Cities and counties are making progress in spending COVID-19 relief funds from the American Rescue Plan, according to a new joint analysis by the National League of Cities, the National Association of Counties and Brookings Metro.
Using the latest available government data, the report found that the 329 large cities and counties that received State and Local Fiscal Recovery Funds had by December 2021 allocated 40% of the $62 billion distributed over the first two years of the program.
Given that the Treasury did not publish its final rule on how local governments could spend the money until January 2022, that 40% figure — which represents a combined $25.3 billion — is in line with expectations, said Alan Berube, interim vice president and director of Brookings Metro. Berube added that at the time the data was collected, only half the $62 billion had been distributed — a second tranche of funding was made available in May 2022. The Biden administration also cautioned governments not to spend all their money at once, said Berube.
The money committed by cities and counties reflects their respective priorities and also their risk tolerance, Berube said.
“There are some places that saw the opportunities that the money could provide and said they would beg for forgiveness later. Other places were asking permission for all of the things they wanted to do out of concern that they might get audited and the funds recaptured,” he said.
Cities and counties differed significantly in their spending priorities and their approach to budgeting, Berube said. Cities were on the whole more aggressive in spending their dollars and were more likely to decide how they planned to spend their entire funding allocation from the outset, rather than waiting for the second tranche of funding to be delivered, as many counties did, he said.
Seven major areas of spending were identified in the report, including government operations, public safety, housing, economic and workforce development, infrastructure, public health and community aid. Government operations accounted for by far the largest share of city and county SLFRF dollars at 42% on average. Funding was fairly evenly distributed across the other six categories. Approximately 5% of funding was allocated for investments in government facilities, equipment or IT. Infrastructure funding, including ambitious plans to expand broadband access, accounted for 12% of allocations.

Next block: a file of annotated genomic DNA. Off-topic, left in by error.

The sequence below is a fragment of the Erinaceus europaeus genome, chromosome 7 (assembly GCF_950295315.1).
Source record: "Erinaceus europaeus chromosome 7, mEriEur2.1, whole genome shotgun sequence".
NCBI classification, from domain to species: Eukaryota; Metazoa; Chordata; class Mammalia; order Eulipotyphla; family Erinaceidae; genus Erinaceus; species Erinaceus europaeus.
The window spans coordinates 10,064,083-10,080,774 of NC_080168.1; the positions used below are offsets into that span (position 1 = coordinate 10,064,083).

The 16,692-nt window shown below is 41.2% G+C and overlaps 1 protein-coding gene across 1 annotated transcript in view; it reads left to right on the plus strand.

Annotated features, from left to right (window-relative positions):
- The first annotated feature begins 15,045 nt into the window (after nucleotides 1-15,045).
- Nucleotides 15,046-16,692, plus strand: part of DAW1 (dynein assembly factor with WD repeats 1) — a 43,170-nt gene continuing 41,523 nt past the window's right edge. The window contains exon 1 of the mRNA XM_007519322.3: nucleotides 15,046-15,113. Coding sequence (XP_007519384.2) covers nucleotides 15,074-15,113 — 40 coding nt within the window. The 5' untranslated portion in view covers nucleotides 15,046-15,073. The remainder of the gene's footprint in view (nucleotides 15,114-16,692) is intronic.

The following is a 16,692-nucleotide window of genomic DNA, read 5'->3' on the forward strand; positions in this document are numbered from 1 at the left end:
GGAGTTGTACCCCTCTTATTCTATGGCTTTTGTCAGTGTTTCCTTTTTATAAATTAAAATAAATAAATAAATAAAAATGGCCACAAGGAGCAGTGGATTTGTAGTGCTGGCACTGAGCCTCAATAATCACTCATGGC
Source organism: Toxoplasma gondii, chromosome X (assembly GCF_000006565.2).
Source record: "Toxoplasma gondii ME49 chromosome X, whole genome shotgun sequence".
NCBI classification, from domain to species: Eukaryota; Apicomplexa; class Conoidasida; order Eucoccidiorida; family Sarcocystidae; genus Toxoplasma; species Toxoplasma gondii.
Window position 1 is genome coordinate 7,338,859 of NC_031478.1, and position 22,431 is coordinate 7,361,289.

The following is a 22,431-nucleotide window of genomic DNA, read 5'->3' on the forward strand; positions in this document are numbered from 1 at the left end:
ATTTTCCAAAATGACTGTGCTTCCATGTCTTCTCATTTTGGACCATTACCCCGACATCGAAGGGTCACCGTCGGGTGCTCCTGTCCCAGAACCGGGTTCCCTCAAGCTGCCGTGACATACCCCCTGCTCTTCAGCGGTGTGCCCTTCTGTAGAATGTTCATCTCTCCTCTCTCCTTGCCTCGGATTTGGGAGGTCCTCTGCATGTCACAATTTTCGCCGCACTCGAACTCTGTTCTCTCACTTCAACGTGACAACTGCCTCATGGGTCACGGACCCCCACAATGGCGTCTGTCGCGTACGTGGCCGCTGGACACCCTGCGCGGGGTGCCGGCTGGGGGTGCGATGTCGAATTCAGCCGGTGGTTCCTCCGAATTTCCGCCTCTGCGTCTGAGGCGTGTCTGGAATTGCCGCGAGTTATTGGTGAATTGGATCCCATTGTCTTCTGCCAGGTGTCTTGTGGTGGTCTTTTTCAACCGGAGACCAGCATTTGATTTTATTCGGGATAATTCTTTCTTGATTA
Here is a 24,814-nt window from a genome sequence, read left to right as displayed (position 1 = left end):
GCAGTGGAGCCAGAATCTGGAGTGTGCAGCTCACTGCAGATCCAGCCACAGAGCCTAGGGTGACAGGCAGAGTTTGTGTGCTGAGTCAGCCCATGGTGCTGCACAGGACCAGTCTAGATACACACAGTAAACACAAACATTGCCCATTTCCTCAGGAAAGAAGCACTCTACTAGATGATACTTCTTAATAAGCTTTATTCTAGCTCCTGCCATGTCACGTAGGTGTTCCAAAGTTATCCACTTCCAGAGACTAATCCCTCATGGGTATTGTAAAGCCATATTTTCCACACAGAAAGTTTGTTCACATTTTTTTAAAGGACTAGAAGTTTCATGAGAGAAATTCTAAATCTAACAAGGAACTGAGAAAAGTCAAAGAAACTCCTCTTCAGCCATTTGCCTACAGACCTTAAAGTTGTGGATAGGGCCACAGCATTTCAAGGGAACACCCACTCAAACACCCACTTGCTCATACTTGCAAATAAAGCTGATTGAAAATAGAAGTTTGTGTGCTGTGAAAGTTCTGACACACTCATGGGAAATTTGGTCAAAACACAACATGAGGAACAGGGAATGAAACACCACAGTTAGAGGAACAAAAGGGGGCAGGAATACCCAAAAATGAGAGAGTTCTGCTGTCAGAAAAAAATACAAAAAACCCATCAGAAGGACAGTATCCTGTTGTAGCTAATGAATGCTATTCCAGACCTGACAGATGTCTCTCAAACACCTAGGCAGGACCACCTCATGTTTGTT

New data reflecting the first quarter of this year is expected to be published by the Treasury any day now, Berube said. He predicted the data will show that following the Treasury’s final rule in January, cities and counties will have finalized more of their spending plans and perhaps shifted their focus to longer-term projects. A tracker with details of governments’ project proposals was launched in February and updated earlier this month.
A number of counties, such as Frederick, Maryland; Pierce, Washington; and Seminole, Florida; used their American Rescue Plan funds to begin expanding their broadband infrastructure, laying the groundwork for more funding yet to come from the Infrastructure Investment and Jobs Act. Rather than using the SLFRF funding to invest in physical broadband infrastructure, some counties “leveraged these dollars to get smarter, hiring experts, engaging community groups and gathering intelligence,” Berube said.
While some jurisdictions are currently embroiled in court cases over their use of stimulus funding to cut taxes, Berube said most cities and counties needn’t be too concerned about being penalized for improper use of funds.
“If you’re going use the dollars re-seed a golf course in a high-income neighborhood, some enterprising journalist is going to come write a story about you,” he said. “And the Treasury Department will see that.”